Foolish to think that the old ways of planning education… “It would be foolish to think that the old ways of planning education will continue to be effective” says the education minister Ong Ye Kung. Foolish to think that the old ways of planning education will continue to be effective? Well of course he will say that since the ministry places a hard cap on university admissions. What he is trying to do is to dissuade people from attaining a university degree. But he is not one of the hopefuls trying to gain admissions into a local university. Neither is he one of the IP students who only have a PSLE certificate to show if they don’t do well in A levels. For these students, grades are everything. Because that’s the first thing that local universities consider for admissions. Just look at the indicative grade profiles of students who successfully gain admissions. Even a very decent BBB for the H2 subjects, will mean more than half of the courses offered by the university to be out of reach. Limited Choices for those who cannot gain admissions into a local university That is terrifying for a JC student. Because career options are few and far between for the A level holder. Whilst the JC student studies very hard, the subject coverage are mostly not technical in nature. A level graduates do not gain technical skills unlike the polytechnic counter parts. Of course there are other options available. Frequently this involves the plethora of private university options. The most notable is SIM. These institutions frequently run courses for other universities. Let me do a cost comparison for you between the same course run by SIM for a University of London program: Then an equivalent in SMU. As you can see, private university options do not receive any MOE training subsidies. Consequently, the fees are much more expensive. Unfortunately, this may be another bottleneck for someone who comes from an average middle class family and who cannot qualify for the local university. And that is also considering that not all courses are available for students in such institutions. Frequently, the courses that are not available are also those that directly qualify students into the profession. Courses such as Medicine, Pharmacy, Architecture etc. Foolish to think that the old ways of planning education will NOT be effective! So the old ways of education planning is not foolish but effective. Unless the university starts changing their admissions rules. What I think the education minister really meant is that gaining a university degree does not mean one may find a job after graduation. But he does not want to say that outright, because that places the burden on the government. To create enough jobs to hire all the graduates afterwards. And this task is getting harder by the day. It is easier to say, ‘look you chose the university route and this is your plight now. Your choice, your fault, not mine’. How do JC students navigate the education landscape in this backdrop? Foolish to think that the old ways of planning education can be changed If you want to get ahead, you got to take control of your academic future. You gotta design and maximize your own learning journey. For many, relying solely on school is insufficient. Which is why many seek out tutors with exceptional experience to guiding them to academic success. However, time is of essence so the JC student have to pick great tutors with care. This checklist I created may be helpful. In addition, look for opportunities to allow you to gain skills that will differentiate you from your compatriots come university admissions time. Unfortunately, many JC students think that these skills can be acquired through CCAs, I think that is unwise and lay out my thoughts and recommendations here. All the best for your JC life and I hope that you will achieve your desired grades as well as qualify for your course in the future.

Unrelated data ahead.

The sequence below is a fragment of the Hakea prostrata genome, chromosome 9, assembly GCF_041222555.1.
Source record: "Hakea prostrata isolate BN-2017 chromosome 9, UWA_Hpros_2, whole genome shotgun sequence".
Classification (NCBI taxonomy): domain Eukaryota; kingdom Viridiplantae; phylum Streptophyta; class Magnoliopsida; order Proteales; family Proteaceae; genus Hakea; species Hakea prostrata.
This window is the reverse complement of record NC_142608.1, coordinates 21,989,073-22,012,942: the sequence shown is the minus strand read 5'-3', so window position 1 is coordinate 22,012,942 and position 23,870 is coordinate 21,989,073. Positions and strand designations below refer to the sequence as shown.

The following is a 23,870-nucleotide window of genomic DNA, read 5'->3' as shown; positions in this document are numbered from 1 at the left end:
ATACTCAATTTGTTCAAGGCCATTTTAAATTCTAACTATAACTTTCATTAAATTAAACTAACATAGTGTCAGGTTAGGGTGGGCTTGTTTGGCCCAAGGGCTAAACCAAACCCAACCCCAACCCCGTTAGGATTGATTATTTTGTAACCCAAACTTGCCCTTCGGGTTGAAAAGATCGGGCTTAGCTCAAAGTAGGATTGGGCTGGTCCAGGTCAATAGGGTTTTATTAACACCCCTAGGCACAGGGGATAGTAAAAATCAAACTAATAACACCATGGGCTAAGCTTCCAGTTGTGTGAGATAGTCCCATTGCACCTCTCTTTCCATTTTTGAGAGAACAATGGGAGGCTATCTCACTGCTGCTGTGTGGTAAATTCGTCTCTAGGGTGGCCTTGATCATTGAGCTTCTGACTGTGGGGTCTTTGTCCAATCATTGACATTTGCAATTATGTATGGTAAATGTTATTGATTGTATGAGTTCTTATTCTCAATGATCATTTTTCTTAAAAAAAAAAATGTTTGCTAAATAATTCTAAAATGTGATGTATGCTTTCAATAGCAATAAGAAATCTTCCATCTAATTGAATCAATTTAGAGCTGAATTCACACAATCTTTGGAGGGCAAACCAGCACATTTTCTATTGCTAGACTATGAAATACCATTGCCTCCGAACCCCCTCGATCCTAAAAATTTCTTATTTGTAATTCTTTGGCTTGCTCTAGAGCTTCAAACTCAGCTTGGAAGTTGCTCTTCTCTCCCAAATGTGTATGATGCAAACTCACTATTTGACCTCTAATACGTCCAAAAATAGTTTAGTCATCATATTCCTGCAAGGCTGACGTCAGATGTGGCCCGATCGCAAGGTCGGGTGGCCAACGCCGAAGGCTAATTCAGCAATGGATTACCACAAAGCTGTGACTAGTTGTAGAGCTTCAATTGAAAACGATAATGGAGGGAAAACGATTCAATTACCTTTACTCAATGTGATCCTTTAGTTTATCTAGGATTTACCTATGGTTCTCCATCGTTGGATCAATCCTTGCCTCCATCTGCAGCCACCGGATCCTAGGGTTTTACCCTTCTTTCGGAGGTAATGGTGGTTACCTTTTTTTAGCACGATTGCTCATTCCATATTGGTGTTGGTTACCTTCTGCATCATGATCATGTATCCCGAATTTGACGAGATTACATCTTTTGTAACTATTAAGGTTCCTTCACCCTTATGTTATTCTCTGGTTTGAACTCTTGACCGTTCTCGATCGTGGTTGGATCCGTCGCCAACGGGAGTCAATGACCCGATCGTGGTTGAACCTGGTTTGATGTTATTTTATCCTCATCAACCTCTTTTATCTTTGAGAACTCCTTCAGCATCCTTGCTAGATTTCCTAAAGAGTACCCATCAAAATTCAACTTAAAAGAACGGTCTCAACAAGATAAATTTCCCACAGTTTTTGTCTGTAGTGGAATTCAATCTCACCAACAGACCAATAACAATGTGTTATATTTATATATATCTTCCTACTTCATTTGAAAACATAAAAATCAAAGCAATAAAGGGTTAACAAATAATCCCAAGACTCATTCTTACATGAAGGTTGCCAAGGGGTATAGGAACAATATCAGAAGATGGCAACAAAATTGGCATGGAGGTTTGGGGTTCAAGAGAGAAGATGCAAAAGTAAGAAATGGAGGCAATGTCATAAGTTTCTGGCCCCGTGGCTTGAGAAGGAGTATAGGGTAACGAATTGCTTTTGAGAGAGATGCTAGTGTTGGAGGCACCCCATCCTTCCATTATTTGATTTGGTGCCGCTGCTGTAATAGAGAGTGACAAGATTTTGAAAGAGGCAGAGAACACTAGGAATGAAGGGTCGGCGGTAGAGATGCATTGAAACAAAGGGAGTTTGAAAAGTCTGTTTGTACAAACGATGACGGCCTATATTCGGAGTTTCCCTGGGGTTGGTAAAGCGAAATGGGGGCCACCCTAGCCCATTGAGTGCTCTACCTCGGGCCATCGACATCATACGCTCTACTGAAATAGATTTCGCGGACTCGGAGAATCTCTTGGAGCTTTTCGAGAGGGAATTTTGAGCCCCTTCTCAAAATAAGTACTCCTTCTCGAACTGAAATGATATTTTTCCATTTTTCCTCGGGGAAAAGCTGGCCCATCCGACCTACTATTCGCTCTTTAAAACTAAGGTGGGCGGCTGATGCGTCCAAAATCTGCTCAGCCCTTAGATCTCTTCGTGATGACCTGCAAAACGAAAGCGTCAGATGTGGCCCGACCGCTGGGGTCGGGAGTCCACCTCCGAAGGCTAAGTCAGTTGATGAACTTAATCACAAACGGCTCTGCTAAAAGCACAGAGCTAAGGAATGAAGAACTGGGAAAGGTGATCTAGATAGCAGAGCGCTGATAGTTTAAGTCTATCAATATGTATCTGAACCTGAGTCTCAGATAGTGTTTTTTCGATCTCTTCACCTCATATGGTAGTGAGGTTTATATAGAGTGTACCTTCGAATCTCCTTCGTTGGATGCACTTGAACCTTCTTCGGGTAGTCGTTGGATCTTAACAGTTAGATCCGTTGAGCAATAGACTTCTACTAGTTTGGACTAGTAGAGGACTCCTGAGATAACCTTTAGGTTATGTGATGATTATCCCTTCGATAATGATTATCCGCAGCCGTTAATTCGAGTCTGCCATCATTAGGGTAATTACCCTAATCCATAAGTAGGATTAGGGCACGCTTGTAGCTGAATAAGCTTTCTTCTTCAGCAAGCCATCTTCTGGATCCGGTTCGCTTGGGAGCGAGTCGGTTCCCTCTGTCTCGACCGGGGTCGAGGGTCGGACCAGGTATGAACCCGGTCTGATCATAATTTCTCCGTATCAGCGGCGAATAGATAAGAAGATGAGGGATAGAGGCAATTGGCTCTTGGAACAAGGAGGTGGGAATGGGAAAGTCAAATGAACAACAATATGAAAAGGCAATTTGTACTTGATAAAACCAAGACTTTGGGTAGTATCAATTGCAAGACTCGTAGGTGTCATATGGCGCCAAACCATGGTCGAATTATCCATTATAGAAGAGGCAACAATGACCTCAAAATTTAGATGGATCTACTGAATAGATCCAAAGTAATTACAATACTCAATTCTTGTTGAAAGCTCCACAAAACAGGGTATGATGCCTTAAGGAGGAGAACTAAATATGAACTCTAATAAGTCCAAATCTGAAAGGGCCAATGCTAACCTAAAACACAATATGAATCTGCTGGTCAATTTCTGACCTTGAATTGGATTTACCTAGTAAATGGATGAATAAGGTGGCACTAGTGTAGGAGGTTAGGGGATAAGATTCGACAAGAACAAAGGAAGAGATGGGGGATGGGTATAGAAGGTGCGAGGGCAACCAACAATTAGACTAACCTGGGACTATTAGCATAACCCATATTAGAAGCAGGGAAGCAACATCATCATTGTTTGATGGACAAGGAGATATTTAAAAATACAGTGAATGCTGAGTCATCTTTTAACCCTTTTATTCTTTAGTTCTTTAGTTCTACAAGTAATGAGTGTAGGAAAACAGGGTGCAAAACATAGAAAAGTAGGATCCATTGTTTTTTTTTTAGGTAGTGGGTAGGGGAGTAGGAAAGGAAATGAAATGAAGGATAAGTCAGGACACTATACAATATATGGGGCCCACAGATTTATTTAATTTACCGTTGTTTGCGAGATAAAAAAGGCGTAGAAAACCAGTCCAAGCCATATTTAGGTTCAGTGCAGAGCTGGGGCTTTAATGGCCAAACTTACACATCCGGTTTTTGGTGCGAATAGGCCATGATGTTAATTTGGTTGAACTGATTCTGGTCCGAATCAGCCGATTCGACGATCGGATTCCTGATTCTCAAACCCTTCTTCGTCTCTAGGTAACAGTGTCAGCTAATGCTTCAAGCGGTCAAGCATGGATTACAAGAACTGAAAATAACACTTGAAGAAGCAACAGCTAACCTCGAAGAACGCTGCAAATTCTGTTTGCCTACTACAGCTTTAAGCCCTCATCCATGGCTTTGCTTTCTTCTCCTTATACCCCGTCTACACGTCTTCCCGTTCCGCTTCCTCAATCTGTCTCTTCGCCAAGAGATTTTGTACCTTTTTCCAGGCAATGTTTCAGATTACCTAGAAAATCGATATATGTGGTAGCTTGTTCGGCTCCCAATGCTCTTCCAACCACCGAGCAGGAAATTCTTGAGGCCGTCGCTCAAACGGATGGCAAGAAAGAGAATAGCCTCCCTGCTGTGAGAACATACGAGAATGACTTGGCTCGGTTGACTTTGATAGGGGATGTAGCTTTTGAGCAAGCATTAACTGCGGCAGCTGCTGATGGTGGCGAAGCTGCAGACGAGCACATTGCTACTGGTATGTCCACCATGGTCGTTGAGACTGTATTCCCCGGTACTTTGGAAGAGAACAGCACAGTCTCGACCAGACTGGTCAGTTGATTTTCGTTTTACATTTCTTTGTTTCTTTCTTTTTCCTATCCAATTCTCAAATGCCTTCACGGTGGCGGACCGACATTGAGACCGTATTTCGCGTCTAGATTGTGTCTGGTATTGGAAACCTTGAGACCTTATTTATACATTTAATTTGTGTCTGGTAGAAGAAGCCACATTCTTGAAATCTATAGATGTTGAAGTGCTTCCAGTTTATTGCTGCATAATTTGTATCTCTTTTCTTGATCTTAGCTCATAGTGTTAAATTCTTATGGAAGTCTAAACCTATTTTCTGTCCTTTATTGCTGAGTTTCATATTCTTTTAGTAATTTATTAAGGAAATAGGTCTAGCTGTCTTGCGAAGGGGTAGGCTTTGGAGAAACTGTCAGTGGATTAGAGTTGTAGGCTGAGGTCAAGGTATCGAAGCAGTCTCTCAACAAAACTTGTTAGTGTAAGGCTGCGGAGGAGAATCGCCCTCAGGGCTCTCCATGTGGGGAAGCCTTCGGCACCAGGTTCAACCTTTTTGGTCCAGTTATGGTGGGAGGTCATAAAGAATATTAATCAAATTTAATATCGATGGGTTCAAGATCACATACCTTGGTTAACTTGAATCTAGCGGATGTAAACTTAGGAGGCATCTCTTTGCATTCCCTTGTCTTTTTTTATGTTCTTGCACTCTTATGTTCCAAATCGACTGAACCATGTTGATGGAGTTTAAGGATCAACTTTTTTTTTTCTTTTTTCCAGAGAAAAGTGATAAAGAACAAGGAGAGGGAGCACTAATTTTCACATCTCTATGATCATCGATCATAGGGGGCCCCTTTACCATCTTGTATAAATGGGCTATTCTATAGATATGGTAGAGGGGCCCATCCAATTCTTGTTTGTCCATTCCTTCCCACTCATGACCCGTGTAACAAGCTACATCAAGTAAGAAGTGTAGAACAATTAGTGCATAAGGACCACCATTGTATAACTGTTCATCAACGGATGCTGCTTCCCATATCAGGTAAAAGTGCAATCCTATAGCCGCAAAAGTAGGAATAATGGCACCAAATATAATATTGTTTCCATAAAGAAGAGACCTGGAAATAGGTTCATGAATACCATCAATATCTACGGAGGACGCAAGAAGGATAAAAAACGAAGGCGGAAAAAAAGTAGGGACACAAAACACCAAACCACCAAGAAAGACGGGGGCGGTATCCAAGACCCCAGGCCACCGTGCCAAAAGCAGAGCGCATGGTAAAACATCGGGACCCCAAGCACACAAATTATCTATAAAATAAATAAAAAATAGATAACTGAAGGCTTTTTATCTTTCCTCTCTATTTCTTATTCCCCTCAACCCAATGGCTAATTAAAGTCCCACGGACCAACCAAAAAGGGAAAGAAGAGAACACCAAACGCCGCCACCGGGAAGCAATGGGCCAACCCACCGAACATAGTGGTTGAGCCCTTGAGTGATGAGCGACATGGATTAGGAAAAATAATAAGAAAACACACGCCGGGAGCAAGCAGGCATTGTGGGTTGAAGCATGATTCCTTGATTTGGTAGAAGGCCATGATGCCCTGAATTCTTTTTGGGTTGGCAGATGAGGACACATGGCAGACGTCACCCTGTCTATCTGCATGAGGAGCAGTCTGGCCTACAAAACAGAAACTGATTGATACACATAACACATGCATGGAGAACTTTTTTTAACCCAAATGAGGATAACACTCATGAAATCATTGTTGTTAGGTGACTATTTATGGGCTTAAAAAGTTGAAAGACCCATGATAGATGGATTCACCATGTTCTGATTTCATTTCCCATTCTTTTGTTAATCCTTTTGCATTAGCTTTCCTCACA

Study productivity and diffuse learning [technique] Do you know that diffuse learning is important to increasing study productivity. How many times have you been working on sometime but not really concentrating? After spending 3 hours for example and coming out of it like nothing is done. And chances are those 3 hours have been constant with distraction from the notification tones from your smartphone. I want to help you drastically improve your study productivity. But in order to do that, let’s talk about the brain behavior first. Why your brain wants you to procrastinate For a lot of students, studying is joyless. I don’t blame you, because many schools and teachers take the joy out of education. Then couple that to doing something fun like checking the phone during study time. The brain begin sending out dopamine. The pleasure neurotransmitter. Or the neurotransmitter of ADDICTION. It becomes a positive feedback. And you want to check your phone more and more. That brewing right there is procrastination. Studying is joyless and the procrastination feels awesome. And thus it is no wonder the brain will choose the latter everytime. For a student that is disastrous making studying unproductive. How to improve studying productivity Instead of focusing on pain, make the brain’s attention go somewhere else! Which is why the Pomodoro study technique works. The technique diverts the brain to thinking about time avoiding thoughts about pain. In doing so, helps the student steer away from finding something else more fun. This also means switching off the phone to silence during the period. Below is a great summary of the technique. After implementing this for my students, they #1 comment is how productive they become. I tell them to keep focusing on the positive thoughts and it will help them achieve more sessions. It is also important to keep other negative thoughts out during the 25 minutes. So I tell my students to NOT focus on the items they need to complete. And to trust that increasing productivity will lead to completion. This way, my students find even more success with the study technique. What do I do in the 5 minutes? Diffuse learning! In the 5 minutes of break, DON’T study. The idea behind the break is that it gives time to the brain to rest after an intensive period. By doing so it gets you ready for the next 25 minutes. This can be a short walk, nap, shower, stretch, drink. Anything except what you have been doing in the 25 minutes previously. Anything to take your mind off the 5 minutes. Interestingly, during this period of time, your brain is doing another form of learning. It’s diffuse learning. What is diffuse learning? Remember the time when you just cannot find a solution to a problem and went go to bed instead. Then the next day miraculously have a solution? That is diffuse learning in action. This is a pattern many educators are beginning to see as an important to learning and successful exam-taking. Let’s start by talking a bit more about the Singapore-Cambridge A level exams first. The exam is hard. And how do the examiners make it hard? By introducing new scenarios students are unlikely to encounter in school. But they are frequently solvable using basic concepts that one learns from the classes. The problem is that many educators do not teach the application skills and scold students for not applying. This results in frustration on both sides. Studying harder will not result in any improvement. And Babara Oakley, a professor from Oakland University explains this very clearly. (Learn more about it in her book: how to excel in math and science) Focus and diffuse learning There are actually 2 different types of learning taking place. Focus mode of learning happens during learning of facts. And subsequently neural connections establishes in a part of the brain that helps to transfer this to memory. When a student encounters an exam question that is a direct recall of the very same facts, an area lights up. And an answer comes to the student. This is focus learning/exam-taking in action. When the student is given an unfamiliar scenario in A level exams on the other hand, the same area doesn’t light up. When students stare at the question therefore, nothing will come up. The very act of ditching everything and going to bed, is an example of diffuse learning. The other way that we learn. Students have to move away from focusing to anything else. This allows the brain to survey the landscape of what concepts it can harvest information from so as to answer the question given. This in essence is the solution for students who want to problem solve during exams. Or during study periods when they are trying to figure out the difficult concepts. Let me repeat this again. If students want to solve problems they have to NOT focus on it! This can occur during the 5 minutes in the Pomodoro technique mentioned earlier. Unfortunately teachers who are not aware of the modes of learning continue to drone on the importance of focus learning. Instead of helping students develop the diffuse learning, they start to teach more. Expanding their coverage every year to include the new scenario that appears in the exams. Overwhelming students and creating immense stress. I am from the camp of teaching the man how to fish rather than giving him fish. So part of my curriculum is to focus on helping my students get into diffuse mode of learning. As I try edge my students towards successful exam performance. One of the things I do is to give lists to my students and ask them to write poems from it. Something that is corroborated by Prof V.S. Ramachandran towards the end of the interview here. This is a very fun thing for me to do. Reading my students submissions even though they complain about it. In fact many of them are very poignant. And I feel all their emotions. Their angst. And so I am presenting one of them here. The list assigned was connect 1 thing the students know to be true and 1 concept in A level biology. Tip of my hat to my student Ryan Tan Tze Wang and also for graciously allowing me to post this original work. Survival of the Fittest Our basest of desires was once merely the passing of our genes, but since we passed the caveman years, there’s another primal dream. “Buy a bungalow! Make more money! Secure a spouse before thirty! You don’t want to reach that dreaded menopause too early!” And to that I say “Pah! Achieving material gain is fine, but even the most gorgeous Ferrari will not survive the test of time.” Like the lytic cycle, reproduction is effective, yet primitive and bland: degrade the host DNA, synthesis viral proteins, and then I’ll lyse the host when I can! So friends and countrymen! Lend me your ears! We shouldn’t aim to live on through the next generation. Instead, be remembered through our words, our thoughts, our actions that surpass the realm of procreation. Curie, Lincoln, Luther King- are all names you know! Remembering their deeds as if they didn’t live hundreds of years ago. Like the lysogenic cycle, they bide their time, letting their influence permeate, until the annals of history sing their praises, which out-live any offspring they create. But you retort “Ensuring legacy is your opinion, hardly a proven fact! You hammer us across the head with the concept, without any tact!” Of course! Continue on your merry way after all, you reap what you sow. But when my poem joins the ranks of Frost, Angelou, and Shakespeare, then I’ll let you know! Diffuse learning: bottomline I hope you enjoyed it as much as I do. The stories I weave as I tell my students what to do. Hoping that next year they come back to me triumphant and proud. With the A level cert in hand crying out loud. That all the effort was worth it getting to this point. And nothing can erase the memories of how we all engrossed with the ‘checkpoint’.